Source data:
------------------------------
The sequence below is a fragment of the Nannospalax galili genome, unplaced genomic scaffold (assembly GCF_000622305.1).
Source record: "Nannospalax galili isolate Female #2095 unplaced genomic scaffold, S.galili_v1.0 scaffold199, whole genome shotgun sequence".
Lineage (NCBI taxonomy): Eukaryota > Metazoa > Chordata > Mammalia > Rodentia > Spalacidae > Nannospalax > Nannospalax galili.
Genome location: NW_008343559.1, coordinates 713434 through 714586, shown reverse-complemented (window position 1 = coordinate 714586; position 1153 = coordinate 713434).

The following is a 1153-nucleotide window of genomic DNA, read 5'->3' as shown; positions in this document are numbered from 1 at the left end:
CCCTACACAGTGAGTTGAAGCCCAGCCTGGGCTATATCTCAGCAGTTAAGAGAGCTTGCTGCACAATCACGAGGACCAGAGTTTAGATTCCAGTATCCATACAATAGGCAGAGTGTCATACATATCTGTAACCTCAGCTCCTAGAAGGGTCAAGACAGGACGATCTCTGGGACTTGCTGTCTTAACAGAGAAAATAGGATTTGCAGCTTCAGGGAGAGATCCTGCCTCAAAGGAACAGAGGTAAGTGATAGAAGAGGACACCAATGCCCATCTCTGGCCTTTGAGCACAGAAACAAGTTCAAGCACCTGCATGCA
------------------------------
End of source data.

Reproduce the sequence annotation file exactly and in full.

The sequence below is a fragment of the Nannospalax galili genome, unplaced genomic scaffold (assembly GCF_000622305.1).
Source record: "Nannospalax galili isolate Female #2095 unplaced genomic scaffold, S.galili_v1.0 scaffold199, whole genome shotgun sequence".
Lineage (NCBI taxonomy): Eukaryota > Metazoa > Chordata > Mammalia > Rodentia > Spalacidae > Nannospalax > Nannospalax galili.
Genome location: NW_008343559.1, coordinates 713434 through 714586, shown reverse-complemented (window position 1 = coordinate 714586; position 1153 = coordinate 713434).

The following is a 1153-nucleotide window of genomic DNA, read 5'->3' as shown; positions in this document are numbered from 1 at the left end:
CCCTACACAGTGAGTTGAAGCCCAGCCTGGGCTATATCTCAGCAGTTAAGAGAGCTTGCTGCACAATCACGAGGACCAGAGTTTAGATTCCAGTATCCATACAATAGGCAGAGTGTCATACATATCTGTAACCTCAGCTCCTAGAAGGGTCAAGACAGGACGATCTCTGGGACTTGCTGTCTTAACAGAGAAAATAGGATTTGCAGCTTCAGGGAGAGATCCTGCCTCAAAGGAACAGAGGTAAGTGATAGAAGAGGACACCAATGCCCATCTCTGGCCTTTGAGCACAGAAACAAGTTCAAGCACCTGCATGCA